We know that innovation requires significant investment in research and development (R&D) and it’s not only scientists driving the innovation. There are currently around 10,000 companies Australia-wide claiming the Federal Government’s R&D tax refund.
A company should check with their accounting firm if they are eligible for the R&D tax refund and register their R&D with the Department of Industry, Innovation and Science within 10 months after the end of their company’s income year.
While the program is well known in the start-up space, it is still surprising the number of companies not aware there is a government refund available for their R&D investment. One such company, which has benefited from the R&D tax refund, is Tap into Safety – an early-stage business in the preventative and interactive health and safety and mental health space.
After noticing a gap in the market, the company developed a customised, interactive health and safety training platform which teaches and tests safety knowledge, hazard awareness, as well as mental health and wellbeing strategies.
The company’s two software solutions – ‘Hazard Insight’ and ‘All of Me’ – combine interactive technology with modern learning practices to produce a methodology focused on the individual’s workplace.
Since its inception, Tap into Safety has been taking advantage of the R&D refund to develop and commercialise its products. Tap into Safety Director and CEO Dr Bahn described the Federal Government scheme as ‘phenomenal’ for incentivising innovation, but said the lag time between expenditure and refund penalised smaller companies with limited or no cash-flow.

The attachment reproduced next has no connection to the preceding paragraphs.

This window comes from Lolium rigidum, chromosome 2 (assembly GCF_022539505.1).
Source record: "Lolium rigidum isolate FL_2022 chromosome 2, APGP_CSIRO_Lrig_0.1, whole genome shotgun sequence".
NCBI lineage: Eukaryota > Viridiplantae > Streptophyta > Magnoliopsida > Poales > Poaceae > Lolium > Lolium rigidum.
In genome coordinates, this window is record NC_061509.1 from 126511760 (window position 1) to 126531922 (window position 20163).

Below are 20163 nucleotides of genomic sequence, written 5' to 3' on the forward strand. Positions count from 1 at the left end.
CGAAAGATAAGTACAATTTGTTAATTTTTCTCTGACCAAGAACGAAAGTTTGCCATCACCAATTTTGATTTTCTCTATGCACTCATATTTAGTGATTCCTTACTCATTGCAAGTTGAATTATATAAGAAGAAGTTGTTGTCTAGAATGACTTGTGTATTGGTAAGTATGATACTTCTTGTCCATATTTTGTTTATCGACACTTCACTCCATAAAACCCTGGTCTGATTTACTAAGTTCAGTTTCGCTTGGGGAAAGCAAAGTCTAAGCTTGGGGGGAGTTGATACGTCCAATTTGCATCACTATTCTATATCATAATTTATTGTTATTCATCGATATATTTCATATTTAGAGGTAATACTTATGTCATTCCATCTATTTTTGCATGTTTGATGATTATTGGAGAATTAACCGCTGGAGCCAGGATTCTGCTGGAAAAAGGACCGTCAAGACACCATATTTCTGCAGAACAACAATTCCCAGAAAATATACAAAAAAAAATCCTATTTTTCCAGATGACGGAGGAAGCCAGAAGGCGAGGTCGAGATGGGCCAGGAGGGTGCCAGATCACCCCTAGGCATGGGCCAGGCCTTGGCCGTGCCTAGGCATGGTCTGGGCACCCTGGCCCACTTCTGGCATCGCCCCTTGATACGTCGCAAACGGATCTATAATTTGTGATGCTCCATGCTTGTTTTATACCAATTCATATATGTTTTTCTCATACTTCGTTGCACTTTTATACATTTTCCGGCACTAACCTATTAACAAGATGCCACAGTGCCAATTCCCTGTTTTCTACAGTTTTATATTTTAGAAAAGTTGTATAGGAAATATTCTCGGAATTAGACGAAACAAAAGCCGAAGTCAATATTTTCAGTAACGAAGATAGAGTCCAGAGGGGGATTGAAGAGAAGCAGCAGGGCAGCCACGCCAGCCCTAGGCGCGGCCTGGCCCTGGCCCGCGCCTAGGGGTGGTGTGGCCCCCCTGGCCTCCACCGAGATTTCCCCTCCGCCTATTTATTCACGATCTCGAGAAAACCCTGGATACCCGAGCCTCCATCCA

This is where Radium Advances are helping to accelerate innovation, by solving critical cash flow issues often seen in small innovation companies. In 2016, an independent review of the R&D tax refund recommended quarterly payments, however the government has yet to deliver on this recommendation.
How Radium Capital can help?
Radium Quarterly Advances are quarterly advances based on eligible R&D expenditure in the preceding quarter, for up to 80% of the company’s expected refund from its eligible R&D expenditure. That money can be reinvested straight back into further R&D. For a small company, this has a massive impact on cash flow and total working capital requirements. It is a private sector solution to an industry-wide issue.
“Ultimately a key reason industry was calling for quarterly refunds, and why an advance is such a good product, is it avoids the need to raise too much capital too early,” Dr Bahn said.
“An R&D advance has meant we did not have to raise capital, and give away value, earlier than we wanted to.
“Early in a company’s life you prefer not to raise, and rely on grants, refunds and the three ‘Fs’ – family, friends and fools.
“You don’t want to raise too much until you have built a solid platform and some consistent revenue, otherwise you end up with a ‘Shark Tank’ scenario where you’ve given away control of the company for a few hundred thousand dollars before your idea takes off.”
There are thousands of innovative companies answering the government’s call for Australia to be an ‘innovation nation’. But most businesses undertaking this R&D don’t have a lot of, if any, revenue or access to pools of working capital.